Initially, we are given a solution containing two salts, they can be either carbonate or chloride salts (we do not know their composition initially).

Generally, $\ce{AgNO3}$ is used as a confirmatory test of $\ce{Cl-}$ (a white precipitate is obtained on adding silver nitrate to solution containing the chloride salt). Therefore, can we use this method to directly identify chloride in the solution or do we need to remove the possible carbonate ions to confirm the presence of chloride before performing the test as mentioned above?

$$\ce{NaCl + AgNO3 -> NaNO3 + \underset{white}{AgCl} \downarrow}$$

$$\ce{Na2CO3 + 2AgNO3 -> 2NaNO3 + \underset{brownish white}{Ag2CO3} \downarrow}$$

(A similar question may arise in the identification of bromide and iodide ions but I have ignored it for now as they are rarely asked in exams. Still I would appreciate it if someone could give an answer for this as well.)

The question has been asked mainly because silver nitrate test is generally taught to be performed without mentioning above precautions and it is also a very famous confirmative test. So answer is expected more (not only) from a laboratory technician than theorist.

  • 2
    $\begingroup$ You should work on your English sentences a little bit anyway, If you are asking how to test for $Cl^-$ reliably then ,You can add dil. $HNO_3$ to move the equilibrium to the carbonic acid side through application of Le-Chatelier Principle so as to have minimal [${CO_3}^{2-}$]in the solution which would not bring about any unreliability in the confirmation of $Cl^-$ $\endgroup$ – Rishi Apr 30 at 14:34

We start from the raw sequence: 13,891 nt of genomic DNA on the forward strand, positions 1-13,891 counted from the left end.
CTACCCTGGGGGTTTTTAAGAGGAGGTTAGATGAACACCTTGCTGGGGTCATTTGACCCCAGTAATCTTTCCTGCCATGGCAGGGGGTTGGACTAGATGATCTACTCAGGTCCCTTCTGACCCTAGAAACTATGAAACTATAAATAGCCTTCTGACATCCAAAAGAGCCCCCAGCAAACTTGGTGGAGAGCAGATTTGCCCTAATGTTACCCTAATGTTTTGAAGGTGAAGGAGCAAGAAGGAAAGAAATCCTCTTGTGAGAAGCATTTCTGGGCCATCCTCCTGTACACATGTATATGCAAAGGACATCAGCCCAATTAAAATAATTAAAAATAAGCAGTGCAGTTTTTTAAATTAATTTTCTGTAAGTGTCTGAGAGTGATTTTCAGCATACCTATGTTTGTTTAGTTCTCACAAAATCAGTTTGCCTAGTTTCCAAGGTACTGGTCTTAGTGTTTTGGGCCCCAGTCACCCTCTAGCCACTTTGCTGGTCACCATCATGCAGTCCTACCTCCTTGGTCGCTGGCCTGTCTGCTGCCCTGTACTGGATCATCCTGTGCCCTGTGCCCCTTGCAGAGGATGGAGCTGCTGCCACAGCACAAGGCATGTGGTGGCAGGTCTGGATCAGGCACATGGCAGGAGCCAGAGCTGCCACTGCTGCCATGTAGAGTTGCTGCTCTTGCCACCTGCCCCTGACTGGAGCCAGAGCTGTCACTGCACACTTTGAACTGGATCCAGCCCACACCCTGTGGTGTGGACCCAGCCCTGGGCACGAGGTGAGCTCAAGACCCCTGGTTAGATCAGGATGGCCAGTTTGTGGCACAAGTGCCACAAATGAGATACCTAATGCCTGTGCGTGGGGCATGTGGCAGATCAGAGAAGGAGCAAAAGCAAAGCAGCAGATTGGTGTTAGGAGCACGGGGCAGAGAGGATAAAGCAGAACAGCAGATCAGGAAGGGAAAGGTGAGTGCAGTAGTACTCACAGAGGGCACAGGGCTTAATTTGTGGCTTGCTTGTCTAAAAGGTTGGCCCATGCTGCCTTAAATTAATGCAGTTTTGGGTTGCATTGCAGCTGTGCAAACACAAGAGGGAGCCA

• $\begingroup$ That is indirectly you are removing carbonate as $$\ce{2H^+ + CO3^{-2} -> H2O + CO2}$$ I am sorry but I am loose at grammer. $\endgroup$ – Jay Apr 30 at 16:09
  • 1
    $\begingroup$ Yes, Moreover I think there will be some other ways as well for this but to me this is the simplest. $\endgroup$ – Rishi May 1 at 2:34
  • 3
    $\begingroup$ My general understanding of your question is you are given sodium chloride and sodium carbonate and you are to react them with silver nitrate in order to distinguish them. Right? In that case, it might work. Silver carbonate becomes more and more yellow and brown when excess of silver nitrate is used. Silver chloride remains white. Also, silver carbonate is soluble in nitric acid whereas silver chloride is not. $\endgroup$ – Nilay Ghosh May 1 at 4:24

The test for Chloride ion is silver nitrite in an Acidified solution [with nitric acid]. This removes carbonate (as carbonic acid), cyanide[careful] and sulfide (as hydrogen sulfide). Sulfate must be absent, if present it can be removed with barium nitrate (as barium sulfate). The silver chloride formed is solubilized by addition of ammonia; insoluble precipitate remaining may be bromide or iodide. The exact procedure to follow is given in reputed indepth Qualitative Analysis lab books.


Your Answer

By clicking “Post Your Answer”, you agree to our terms of service, privacy policy and cookie policy

Not the answer you're looking for? Browse other questions tagged or ask your own question.